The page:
…not for standalone programs anyway.
Chances are, you have written some command line programs in Python. This is quite probable even if you normally code
in some other language. And if you have, it is not unlikely that you needed to parse the
argv of your program at one
point or another.
There are plenty of options here, both in the standard library as well as among third party packages. One does stand out, however, and it’s mostly for how it is often overused. I’m talking about Click here.
If you wanted to use it in your next Python program, I hereby urge you to reconsider.
What’s the fuss?
The somewhat bizarrely named Click library is described as a “package for creating beautiful
command line interfaces”. Its main trick is the ability to create subcommands by adorning Python functions with the
@click.command() decorator1. It then makes them coalesce into an argument parser, equipped with the necessary
This idea isn’t new, of course. Prior art goes back at least seven years to the now-abandoned opster package. Click, however, was the first one of its kind to garner noticeable popularity, which is easily attributed to whom it’s been authored by.
So while my arguments against using this kind of CLI framework would apply to any package implementing the paradigm, it just happens that Click is currently its most prominent example. Purely for the sake of convenience, I will therefore refer to it as if it was interchangeable with the whole concept. Because why not? Whatever you may say about the library’s name, it’s hard to imagine a more concise moniker than a simple Click.
What’s wrong, then, with the way Click handles command line interfaces?
CLI: Little Interfaces
It’s how it encourages to treat them as an accidental afterthought rather than a deliberate design decision.
For applications invoked repeatedly from a terminal, their command line arguments and flags are the primary means of user interaction2. It is how users communicate their intent to perform an action; provide the neccessary input data to carry it throgh; decide how they want to receive the output; and control many other aspects of the programs execution. Absent graphical components and widgets, the command line is virtually the only way to interact with a terminal program.
In other words, it is the UI.
And how important the UI is for any application? It seems to be important enough that entire fields of study are devoted
to reducing friction of human-computer interaction. In many projects, the emphasis on user interface design is on par
with that of actual software engineering.
Like everything, of course, it is susceptible to trends and fads (such as the recent “mobile/responsive everything!” craze). But its significance remains undiminished. Quite the opposite: in the age of ubiquitous computing, user interfaces are probably more important than ever.
Yes, this includes CLI. One of the main reasons we turn to the command line are speed and efficacy. Common tasks must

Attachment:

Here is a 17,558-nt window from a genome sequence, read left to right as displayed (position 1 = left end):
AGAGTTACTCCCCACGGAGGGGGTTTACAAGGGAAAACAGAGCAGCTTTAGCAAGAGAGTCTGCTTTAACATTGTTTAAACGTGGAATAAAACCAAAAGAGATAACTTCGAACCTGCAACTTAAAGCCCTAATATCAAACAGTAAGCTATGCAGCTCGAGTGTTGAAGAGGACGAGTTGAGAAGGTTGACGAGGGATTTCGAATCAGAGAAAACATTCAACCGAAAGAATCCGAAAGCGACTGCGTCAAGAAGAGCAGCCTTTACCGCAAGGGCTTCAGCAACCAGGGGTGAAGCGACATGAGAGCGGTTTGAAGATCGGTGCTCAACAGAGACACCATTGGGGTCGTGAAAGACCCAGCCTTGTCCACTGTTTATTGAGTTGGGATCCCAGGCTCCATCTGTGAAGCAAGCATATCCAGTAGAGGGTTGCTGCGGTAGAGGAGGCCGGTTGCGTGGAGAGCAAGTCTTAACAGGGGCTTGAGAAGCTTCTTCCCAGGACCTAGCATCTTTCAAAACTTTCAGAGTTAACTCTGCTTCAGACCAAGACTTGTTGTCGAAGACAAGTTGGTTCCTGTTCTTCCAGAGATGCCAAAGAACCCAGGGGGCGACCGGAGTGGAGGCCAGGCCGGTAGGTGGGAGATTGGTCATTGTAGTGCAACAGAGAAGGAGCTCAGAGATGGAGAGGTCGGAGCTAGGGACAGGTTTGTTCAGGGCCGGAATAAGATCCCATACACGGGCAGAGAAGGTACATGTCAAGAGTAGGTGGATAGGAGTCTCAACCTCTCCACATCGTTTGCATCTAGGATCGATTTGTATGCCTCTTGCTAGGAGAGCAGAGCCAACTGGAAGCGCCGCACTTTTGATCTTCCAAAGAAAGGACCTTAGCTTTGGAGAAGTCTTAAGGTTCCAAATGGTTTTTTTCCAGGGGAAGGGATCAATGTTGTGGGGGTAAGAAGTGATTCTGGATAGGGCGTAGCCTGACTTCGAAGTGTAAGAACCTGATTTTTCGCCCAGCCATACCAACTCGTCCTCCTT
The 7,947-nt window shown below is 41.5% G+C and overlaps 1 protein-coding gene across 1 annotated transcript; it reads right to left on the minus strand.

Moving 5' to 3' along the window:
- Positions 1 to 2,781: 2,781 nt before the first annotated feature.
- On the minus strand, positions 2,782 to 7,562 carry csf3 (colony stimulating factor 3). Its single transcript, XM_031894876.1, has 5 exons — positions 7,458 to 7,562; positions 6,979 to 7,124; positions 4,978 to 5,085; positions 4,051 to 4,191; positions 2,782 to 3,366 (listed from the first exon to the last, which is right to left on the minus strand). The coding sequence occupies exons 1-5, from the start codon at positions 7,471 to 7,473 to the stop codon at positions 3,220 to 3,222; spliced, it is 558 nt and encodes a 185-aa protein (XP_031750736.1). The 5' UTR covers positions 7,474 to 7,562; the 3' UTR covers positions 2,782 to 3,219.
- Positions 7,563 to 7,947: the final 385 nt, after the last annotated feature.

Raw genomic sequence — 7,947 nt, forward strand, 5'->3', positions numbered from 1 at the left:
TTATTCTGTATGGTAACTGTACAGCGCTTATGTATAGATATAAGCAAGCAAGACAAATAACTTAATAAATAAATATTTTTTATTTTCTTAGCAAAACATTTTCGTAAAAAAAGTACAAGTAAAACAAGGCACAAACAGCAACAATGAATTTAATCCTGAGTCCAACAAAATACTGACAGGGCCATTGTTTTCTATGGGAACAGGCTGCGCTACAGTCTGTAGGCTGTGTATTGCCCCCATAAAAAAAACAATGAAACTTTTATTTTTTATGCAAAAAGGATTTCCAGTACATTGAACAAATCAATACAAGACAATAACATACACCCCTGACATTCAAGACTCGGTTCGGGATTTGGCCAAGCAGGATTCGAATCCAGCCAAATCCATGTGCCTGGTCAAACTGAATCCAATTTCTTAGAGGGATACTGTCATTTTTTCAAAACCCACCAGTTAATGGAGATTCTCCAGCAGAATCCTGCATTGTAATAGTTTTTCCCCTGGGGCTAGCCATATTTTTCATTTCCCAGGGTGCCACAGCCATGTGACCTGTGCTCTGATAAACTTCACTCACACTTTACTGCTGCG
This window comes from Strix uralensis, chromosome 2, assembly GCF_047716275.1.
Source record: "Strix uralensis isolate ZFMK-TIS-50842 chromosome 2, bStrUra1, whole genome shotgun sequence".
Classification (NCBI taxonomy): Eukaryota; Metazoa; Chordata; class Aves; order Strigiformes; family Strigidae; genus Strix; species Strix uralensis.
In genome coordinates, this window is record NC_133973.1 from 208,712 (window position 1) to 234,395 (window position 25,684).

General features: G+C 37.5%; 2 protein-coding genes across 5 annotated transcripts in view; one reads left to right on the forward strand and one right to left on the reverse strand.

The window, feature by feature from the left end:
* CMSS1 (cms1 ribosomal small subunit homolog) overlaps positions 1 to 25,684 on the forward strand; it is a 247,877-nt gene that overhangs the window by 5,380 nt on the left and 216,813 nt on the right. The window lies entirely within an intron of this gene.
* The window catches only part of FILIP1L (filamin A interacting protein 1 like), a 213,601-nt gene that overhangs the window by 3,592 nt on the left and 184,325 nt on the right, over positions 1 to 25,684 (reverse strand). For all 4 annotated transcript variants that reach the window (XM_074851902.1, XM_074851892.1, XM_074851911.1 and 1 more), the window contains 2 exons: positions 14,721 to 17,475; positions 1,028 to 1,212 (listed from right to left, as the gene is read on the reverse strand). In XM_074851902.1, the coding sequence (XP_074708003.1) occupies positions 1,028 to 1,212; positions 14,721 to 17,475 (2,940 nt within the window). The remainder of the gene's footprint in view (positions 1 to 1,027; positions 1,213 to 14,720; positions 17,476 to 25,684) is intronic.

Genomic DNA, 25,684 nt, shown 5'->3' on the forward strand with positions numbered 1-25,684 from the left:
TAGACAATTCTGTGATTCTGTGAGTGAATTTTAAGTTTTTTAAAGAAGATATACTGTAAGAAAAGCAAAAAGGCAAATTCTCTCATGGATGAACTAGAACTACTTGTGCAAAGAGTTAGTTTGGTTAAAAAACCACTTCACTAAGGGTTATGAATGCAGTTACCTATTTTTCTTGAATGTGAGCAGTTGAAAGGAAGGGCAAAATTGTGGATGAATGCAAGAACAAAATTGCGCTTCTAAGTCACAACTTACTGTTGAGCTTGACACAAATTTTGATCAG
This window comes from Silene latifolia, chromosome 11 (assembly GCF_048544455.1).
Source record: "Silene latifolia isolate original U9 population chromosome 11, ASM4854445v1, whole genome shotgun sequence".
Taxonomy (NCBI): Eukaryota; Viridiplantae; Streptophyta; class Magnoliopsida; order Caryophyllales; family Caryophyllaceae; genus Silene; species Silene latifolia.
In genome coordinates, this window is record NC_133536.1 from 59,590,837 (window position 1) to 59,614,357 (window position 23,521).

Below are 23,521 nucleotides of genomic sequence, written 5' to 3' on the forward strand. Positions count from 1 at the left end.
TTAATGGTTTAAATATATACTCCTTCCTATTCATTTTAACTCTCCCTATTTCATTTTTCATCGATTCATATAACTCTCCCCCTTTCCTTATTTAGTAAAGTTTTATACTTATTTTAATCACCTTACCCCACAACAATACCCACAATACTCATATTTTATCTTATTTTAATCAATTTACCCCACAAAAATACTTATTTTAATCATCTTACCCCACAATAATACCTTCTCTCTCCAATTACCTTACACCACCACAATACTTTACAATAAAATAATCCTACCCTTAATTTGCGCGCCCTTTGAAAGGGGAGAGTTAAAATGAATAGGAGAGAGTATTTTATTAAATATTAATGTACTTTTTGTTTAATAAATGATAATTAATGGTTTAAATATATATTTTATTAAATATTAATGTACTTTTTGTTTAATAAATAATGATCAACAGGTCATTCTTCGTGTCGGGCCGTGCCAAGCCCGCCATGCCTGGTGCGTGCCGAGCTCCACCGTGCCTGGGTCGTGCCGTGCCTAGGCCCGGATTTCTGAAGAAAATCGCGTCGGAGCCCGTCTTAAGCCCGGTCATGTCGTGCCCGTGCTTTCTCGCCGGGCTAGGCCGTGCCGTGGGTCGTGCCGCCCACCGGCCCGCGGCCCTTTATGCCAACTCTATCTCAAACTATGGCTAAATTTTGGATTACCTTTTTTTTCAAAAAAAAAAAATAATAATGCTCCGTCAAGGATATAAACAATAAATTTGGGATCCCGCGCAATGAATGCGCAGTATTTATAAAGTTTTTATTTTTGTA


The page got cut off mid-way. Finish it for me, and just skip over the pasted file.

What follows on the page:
utilize short and convenient syntax that is quick to integrate into user’s muscle memory. Others should not only be
possible, but discoverable and accessible without going through reams of
Any terminal program intended for frequent use by humans should therefore strive to excel in those two qualities. But except for the simplest of cases, it won’t happen by itself. Designing an efficient CLI for any non-trivial application is a challenging and demanding task.
It doesn’t click
With Click, however, we’re encouraged to just wing it.
Click tells us to slap some decorators on our top-level functions and call it a day. Sure, you can dig deep enough
and uncover the underlying layers of abstraction that may eventually allow you do things for which
a first-class support.
Indeed, the whole idea of subdiving your program into several distinct is already suspect, for it appears at odds with the fundamental Unix philosophy of doing one thing well. While it is occasionally justified, it shouldn’t be the first thing that comes to your mind. But that’s completely at odds with the Click’s approach, where not ending up with multiple distinct commands is something you have to consciously avoid.
…though it sometimes might
So, what am I suggesting you use instead libraries such as Click?… Nothing outrageous, really.
If you care about your command line interface, consider just using
argparse module. Yes, it will force you to create parser objects,
add arguments & flags to it, and in general pay some attention to the whole business. When it comes to UI, it’s always
good to make it an explicit concern, maybe even sufficient to warrant
its own module.
Finally, I’m not advocating to ditch Click in all scenarios. There’s plenty of situations when we’re interested in getting any CLI up and running, and not so much in making the most efficient and intuitive interface possible. The prime example is any kind of automation scripts that are ancillary to some bigger project, like manage.py is in Django4. The Python ecosystem doesn’t really have dedicated task runners that are as featureful as Grunt or Gulp, and that makes Click a viable and compelling option5.
But for standalone programs whose CLI is the main interface? Yeah, not really.
Oddly enough, that pair of parentheses seems to be mandatory. ↩
Environment variables and config files deserve a honorary mention, of course. But those are usually derivatives of the command line arguments, containing e.g. the default values for flags. ↩
Incidentally, this appears to be a major motivation behind creating Click in the first place: to support web applications built upon on the Flask framework, and possibly obviate the need for extensions such as Flask-Script. ↩